Back in 1998, several members of the Silicon Valley Linux Users Group (SVLUG) decided to start a company called LinuxCare that would "offer support for the (Linux) revolution." It was a brave dream, but the hoped-for IPOnever happened, and LinuxCare slowly fizzled away, still around but out of the public eye. Now the company is growing again, although it's no longer a generalized Linux consultancy but concentrates on selling Levanta, a (proprietary) software package that helps companies manage Linux on IBM mainframes.
From mid-2000 through early 2002, most news about LinuxCare run under headlines like these:
Fundamental business decision paying off
That "permanent CEO," Avery Lyford, is still there, and so is LinuxCare, so apparently he was in time. And the company that went from a high of about 280 employees to fewer than 50 is hiring, albeit cautiously. And, says Lyford, the decision to get out of the Linux support business and start selling a software product instead is what made the difference. "Support has become a good market for people like IBM and EDS that have big support businesses, and even for Red Hat," he explains, but he doesn't think it's right for companies the size of LinuxCare. Besides, he admits, "I'm more of a product person."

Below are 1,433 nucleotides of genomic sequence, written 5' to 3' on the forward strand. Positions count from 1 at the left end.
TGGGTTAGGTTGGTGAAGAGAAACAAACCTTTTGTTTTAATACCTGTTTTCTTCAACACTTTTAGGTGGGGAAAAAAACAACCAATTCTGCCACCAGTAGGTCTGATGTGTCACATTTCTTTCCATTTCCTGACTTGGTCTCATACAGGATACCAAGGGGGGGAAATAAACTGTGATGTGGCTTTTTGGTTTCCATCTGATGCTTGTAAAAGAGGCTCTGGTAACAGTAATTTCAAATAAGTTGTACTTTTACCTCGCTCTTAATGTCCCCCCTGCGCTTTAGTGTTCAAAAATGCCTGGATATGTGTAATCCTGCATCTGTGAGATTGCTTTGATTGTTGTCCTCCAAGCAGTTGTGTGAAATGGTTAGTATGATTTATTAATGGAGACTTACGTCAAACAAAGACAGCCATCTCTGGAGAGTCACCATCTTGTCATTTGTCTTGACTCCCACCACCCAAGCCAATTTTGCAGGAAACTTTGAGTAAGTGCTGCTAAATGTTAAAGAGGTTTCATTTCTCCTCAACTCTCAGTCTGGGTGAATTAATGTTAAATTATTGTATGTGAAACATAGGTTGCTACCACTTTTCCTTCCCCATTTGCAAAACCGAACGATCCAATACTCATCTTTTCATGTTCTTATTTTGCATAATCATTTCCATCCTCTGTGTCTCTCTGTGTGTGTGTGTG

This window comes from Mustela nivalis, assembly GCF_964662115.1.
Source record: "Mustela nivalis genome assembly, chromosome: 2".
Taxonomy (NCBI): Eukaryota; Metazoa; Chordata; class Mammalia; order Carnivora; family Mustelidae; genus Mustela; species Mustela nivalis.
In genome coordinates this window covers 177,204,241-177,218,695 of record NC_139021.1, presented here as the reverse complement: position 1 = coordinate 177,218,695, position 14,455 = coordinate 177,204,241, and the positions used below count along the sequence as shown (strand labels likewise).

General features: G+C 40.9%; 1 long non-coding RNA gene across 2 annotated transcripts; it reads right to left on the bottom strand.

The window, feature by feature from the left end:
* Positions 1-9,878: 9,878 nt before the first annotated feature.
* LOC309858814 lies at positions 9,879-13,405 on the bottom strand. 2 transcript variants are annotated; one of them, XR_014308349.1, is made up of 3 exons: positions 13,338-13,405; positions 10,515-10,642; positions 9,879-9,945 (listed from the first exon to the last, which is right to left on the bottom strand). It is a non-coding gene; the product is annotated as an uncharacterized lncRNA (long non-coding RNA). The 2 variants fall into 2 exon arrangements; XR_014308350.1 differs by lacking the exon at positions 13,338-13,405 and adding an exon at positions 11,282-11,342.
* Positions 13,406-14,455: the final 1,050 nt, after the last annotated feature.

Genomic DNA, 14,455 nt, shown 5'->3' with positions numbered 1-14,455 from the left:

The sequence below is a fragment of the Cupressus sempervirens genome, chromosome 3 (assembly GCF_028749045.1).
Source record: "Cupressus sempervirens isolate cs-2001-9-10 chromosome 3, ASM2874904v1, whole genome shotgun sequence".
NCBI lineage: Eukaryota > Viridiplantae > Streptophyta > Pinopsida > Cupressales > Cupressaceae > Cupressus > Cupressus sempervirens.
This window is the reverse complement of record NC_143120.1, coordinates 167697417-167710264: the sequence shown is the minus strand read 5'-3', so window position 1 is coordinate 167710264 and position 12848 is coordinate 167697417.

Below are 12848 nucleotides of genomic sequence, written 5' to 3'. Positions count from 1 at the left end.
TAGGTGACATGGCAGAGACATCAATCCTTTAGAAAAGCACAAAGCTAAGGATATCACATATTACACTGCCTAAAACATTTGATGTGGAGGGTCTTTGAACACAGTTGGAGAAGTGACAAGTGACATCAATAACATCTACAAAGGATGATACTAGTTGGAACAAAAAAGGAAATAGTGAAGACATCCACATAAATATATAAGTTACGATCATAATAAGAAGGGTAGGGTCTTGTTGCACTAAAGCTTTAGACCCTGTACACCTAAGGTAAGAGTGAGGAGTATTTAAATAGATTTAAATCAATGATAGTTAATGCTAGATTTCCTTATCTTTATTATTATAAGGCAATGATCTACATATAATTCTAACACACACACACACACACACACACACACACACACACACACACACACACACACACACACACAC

Lyford has described himself as "...a geek and proud of it" in earlier interviews, and also has a well-developed sense of irony, as his description of his start at LinuxCare makes clear: "September 10, 2001 was a great first day. The second day was a bit more difficult, being 9/11."
Obviously, since that bleak point in U.S. history, things have picked up for both Lyford and LinuxCare.